By Edward Lucas
It is okay to be hopeful for change in Belarus – not because the opposition is strong, but because the regime is looking weak
Heads in Brussels and elsewhere are sore with scratching. Over the past 21 years, haphazard combinations of carrots, sticks, tricks and fireworks have all failed. Alyaksandr Lukashenka remains in power in Belarus. That is a dark disgrace for Europe.
It is worth remembering that out of nine opposition candidates in the 2010 election, seven were arrested. Some were tortured and Mikola Statkevich is still in prison. Also behind bars are Paval Seviarynets and Vasil Parfiankou, Zmitser Dashkevich and Eduard Lobau. A particular scandal is the jailing of Ales Bialiatski, a human-rights campaigner who was prosecuted thanks to information supplied (apparently in error) by the Lithuanian and Polish authorities.
The release from prison in April of Andrei Sannikau, another opposition leader, to asylum in Britain, cheered his friends. But exile acts as a safety valve for the regime. Dozens of its most dedicated foes are fulminating abroad, not campaigning at home. Exiled oppositions have a generally poor track record in toppling dictatorships. Worse, the Belarus cause is divided between supporters of the Belarus National Council (a vestigial but symbolically important relic of the short-lived state of 1918) and other groupings.
As a sizzling new report from Index on Censorship, a London-based campaign group, makes clear, the regime is tightening the screws in cyberspace too: blocking sites that offer critical material, or knocking them out with DDOS attacks (automated swamping). In some cases, as the Dutch liberal MEP Marietje Schaake has admirably highlighted, Western companies sell the equipment that enables repression.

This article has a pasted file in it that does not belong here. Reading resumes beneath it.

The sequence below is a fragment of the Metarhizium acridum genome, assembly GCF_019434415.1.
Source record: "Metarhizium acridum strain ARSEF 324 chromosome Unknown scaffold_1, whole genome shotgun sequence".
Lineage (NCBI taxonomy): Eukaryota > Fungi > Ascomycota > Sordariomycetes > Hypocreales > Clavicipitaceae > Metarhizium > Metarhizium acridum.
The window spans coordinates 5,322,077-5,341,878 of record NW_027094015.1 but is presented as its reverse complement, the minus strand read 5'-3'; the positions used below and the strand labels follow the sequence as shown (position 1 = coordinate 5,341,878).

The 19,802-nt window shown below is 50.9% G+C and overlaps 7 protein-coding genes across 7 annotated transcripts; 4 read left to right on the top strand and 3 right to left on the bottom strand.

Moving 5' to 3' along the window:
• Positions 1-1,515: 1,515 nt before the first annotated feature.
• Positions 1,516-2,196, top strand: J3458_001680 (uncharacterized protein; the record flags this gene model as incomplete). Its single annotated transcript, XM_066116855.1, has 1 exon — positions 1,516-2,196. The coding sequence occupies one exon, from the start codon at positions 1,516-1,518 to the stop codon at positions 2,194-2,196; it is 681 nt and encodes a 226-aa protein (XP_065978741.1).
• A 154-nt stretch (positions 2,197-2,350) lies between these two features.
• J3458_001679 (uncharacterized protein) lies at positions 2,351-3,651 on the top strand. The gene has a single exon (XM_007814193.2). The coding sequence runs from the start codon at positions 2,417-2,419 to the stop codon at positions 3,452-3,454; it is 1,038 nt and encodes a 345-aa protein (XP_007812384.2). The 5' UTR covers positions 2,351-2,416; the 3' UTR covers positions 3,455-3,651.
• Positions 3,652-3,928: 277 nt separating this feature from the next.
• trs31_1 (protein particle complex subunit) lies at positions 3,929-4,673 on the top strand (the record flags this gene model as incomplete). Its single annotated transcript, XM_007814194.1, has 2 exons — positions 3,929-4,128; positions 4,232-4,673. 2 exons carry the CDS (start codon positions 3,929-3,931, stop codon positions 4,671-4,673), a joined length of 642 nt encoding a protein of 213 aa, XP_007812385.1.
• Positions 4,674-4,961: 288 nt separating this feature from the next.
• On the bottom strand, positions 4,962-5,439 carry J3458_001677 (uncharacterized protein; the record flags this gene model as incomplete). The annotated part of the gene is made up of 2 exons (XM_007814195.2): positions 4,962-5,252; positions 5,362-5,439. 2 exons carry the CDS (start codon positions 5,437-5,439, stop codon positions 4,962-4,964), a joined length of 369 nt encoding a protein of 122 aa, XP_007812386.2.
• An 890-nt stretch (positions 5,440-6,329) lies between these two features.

I have been following Belarus since my first visit there in 1990. But for all the gloom I have rarely felt so optimistic. This is not because the opposition is strong, but because the regime is looking weak. The most important news is that Lukashenka's popularity has plunged – to about 30%, according to independent polls. State television remains firmly in his grip. A documentary last month called “Pseudo-modernism”, demonised the ‘partnership for modernisation', the European Union's stalled technocratic wheeze. It exemplified the regime's instinctive recourse to Soviet-style propaganda. But it no longer seems to have the same effect. The economy survives only thanks to cheap loans from Russia (and, increasingly, support from China).
The big problem for those wanting political and economic change in Belarus over the past 20 years has been that the public was not ready for it. The disruption of ‘shock therapy' in Poland and the economic upheavals in the Baltic states, as well as the immiseration of much of the Russian population in the 1990s all struck ominous chords. Belarus was in the heart of what Timothy Snyder, the Yale historian, calls the “Bloodlands” of Europe in the middle decades of the past century. A quiet dull life looks pretty attractive if the past is studded with horrors.
But memories of past traumas are fading, and appetite for change is growing. Rather as in Russia, the much-prized stability is beginning to look more like stagnation. Like Vladimir Putin with his he-man stunts, Lukashenka looks preposterous (not least for dotingly bringing his small son Kolya to all public events). Boredom is fertile soil for ridicule, which in turn destroys fear and stokes courage.
For outsiders, freezing the regime's dirty money abroad helps more than broad sanctions. Inviting Belarusians where possible to events in EU countries, and (for those foreigners able to get visas) visiting Belarus whenever possible, all help breach the sense of isolation that sustains the disgraceful regime.
Edward Lucas edits the international section of The Economist.